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We're Never Meeting in Real Life by Samantha Irby

Dear Diary,
I was looking to prioritize a few things in my life. I soon came to the realization that in order to make time for them, I needed to stop investing time in other things.

Before, once my children were asleep, I would schedule posts to various social media accounts. I wasn't writing. I wasn't reading. My new camera has the ability to shoot video, which I wasn't editing. It made sense to me to deactivate a few of those platforms and delete the apps from my phone, in order to pursue the passion projects I had set aside.

This post focuses on my desire to read more.

It's a line item on my '101 in 1001' list.

If you look at my archives, you'll discover I've penned only ONE book review. This publishing celebrates the fact that I've finished another book.


Samantha Irby pens the popular blog, "Bitches Gotta Eat," to which I am a loyal reader so I was already familiar with her writing style.

She's hilarious.

And as the tracking number for my order brought her collection of essays closer to my doorstep, my building anticipation turned quickly to excitement.

In her book, Irby writes about much heavier topics than on her blog but injects the subject matter with such humor that I laughed out loud on numerous occasions. I found myself relating to her discussions of her autoimmune diseases, nodding in agreement when she refers to life as a "dumpster fire," and despite the book's title, I longed to meet her for coffee (or something stronger) to ask for her advice. Irby is relatable, speaking right to the heart of her struggles but still embracing the life that she has been given.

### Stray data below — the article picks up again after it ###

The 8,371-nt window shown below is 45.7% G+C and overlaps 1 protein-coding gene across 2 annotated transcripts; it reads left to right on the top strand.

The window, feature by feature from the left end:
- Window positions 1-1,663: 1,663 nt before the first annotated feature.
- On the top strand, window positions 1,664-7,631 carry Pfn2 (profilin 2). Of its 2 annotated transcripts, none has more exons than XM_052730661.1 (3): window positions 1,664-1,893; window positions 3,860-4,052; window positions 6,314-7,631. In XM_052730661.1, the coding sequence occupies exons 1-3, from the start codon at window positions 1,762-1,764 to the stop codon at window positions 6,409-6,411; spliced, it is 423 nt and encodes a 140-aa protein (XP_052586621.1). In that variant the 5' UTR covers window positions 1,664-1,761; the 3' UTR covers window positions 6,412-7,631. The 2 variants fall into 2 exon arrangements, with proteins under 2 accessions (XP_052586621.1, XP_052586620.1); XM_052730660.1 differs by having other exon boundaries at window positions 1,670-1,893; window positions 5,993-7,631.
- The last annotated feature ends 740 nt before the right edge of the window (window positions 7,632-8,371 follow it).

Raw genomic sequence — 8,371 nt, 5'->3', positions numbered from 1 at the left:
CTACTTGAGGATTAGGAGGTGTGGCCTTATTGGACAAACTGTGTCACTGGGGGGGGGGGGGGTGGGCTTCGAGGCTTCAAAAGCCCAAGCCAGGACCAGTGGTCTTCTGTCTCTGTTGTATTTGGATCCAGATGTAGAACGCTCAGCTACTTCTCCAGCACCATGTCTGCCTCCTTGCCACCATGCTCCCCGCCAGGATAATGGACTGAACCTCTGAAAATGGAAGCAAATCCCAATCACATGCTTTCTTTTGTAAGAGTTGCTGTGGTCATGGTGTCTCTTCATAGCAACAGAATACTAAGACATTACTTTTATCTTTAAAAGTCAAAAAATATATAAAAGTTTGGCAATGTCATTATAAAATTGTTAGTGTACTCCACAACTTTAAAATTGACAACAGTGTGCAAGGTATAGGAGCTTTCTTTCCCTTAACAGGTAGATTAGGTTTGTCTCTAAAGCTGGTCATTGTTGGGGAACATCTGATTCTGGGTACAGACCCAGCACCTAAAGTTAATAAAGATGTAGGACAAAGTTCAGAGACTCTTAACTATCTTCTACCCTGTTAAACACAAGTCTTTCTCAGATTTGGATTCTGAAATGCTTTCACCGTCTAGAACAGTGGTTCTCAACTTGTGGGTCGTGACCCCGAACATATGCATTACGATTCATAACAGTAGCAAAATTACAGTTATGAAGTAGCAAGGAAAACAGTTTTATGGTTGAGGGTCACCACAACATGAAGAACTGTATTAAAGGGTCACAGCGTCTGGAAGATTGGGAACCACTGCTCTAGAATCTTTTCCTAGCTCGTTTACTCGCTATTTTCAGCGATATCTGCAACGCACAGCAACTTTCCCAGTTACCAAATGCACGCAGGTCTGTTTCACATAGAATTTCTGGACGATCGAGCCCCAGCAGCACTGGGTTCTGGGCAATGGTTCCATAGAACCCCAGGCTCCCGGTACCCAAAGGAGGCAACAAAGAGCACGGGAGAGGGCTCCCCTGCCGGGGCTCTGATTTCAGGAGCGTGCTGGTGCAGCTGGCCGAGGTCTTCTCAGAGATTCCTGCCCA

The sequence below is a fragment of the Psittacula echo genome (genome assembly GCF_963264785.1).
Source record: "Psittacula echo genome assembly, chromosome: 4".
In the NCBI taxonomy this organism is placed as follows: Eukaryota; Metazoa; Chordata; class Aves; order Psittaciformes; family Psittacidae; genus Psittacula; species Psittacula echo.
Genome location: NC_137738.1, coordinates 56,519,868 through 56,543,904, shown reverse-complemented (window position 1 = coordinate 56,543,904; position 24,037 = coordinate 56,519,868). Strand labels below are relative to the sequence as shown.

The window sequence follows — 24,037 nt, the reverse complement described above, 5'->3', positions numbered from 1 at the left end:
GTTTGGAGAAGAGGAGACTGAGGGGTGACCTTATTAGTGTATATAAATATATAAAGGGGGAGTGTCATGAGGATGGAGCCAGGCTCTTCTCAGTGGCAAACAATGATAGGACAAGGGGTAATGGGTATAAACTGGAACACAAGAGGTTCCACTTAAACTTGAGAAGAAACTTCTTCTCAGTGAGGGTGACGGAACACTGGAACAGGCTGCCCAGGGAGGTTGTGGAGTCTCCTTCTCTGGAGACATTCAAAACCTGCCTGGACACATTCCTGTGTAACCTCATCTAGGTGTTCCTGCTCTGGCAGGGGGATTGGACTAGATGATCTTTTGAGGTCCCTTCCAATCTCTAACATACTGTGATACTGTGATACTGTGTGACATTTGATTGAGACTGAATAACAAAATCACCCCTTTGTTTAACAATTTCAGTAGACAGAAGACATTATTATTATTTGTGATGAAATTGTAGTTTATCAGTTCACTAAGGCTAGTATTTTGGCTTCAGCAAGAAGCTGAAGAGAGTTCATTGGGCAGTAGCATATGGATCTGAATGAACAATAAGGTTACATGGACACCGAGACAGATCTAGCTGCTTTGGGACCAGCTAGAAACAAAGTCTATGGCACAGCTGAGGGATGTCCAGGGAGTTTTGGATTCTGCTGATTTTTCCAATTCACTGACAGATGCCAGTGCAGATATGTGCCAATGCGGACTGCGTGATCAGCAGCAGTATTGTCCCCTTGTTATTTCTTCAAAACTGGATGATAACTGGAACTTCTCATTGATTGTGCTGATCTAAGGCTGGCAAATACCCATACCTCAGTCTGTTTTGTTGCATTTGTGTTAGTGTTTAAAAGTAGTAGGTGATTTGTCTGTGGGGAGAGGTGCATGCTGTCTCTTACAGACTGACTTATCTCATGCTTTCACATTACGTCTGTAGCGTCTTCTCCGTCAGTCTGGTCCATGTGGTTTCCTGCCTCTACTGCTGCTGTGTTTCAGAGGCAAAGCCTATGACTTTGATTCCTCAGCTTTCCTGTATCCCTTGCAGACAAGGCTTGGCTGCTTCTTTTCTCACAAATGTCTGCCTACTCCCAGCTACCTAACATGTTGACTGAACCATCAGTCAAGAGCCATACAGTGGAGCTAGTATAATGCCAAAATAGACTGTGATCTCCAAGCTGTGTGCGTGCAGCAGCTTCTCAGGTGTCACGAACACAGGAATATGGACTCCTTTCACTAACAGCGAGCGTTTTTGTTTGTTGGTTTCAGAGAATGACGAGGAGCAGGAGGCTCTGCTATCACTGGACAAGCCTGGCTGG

Make the most of it. Laugh at it.

My favorite chapter introduced me to her bitch of a cat, Helen Keller. Rescued as a kitten, Irby didn't expect her cat to survive and wrote that it was apparent the two hated each other. "You're going to die soon," she'd promise as the cat side-eyed her. The descriptions of Helen Keller reminded me so much of Sasha, our cat who died at age 3 from cancer and whose cremated remains became a white elephant gift after taking up an awkward residence in a bathroom.

(Oh did that surprise you? It's true. I promise we love our pets, we just harbor a disgusting amount of shock value when we don't know what to do with something, like an urn.)

Look, life isn't going to be fucking perfect. No person is either. But what matters most in any situation, is that you go to bed knowing you tried. You tried your best, and if you didn't, well ... you can always turn your failures into a laugh-until-you-cry memoir.

This post contains Amazon affiliate links. If you purchase a book through the link, I will receive a small percentage of commission. You are under no obligation to use these links, but if you do, I will use the money to reinvest in the blog.

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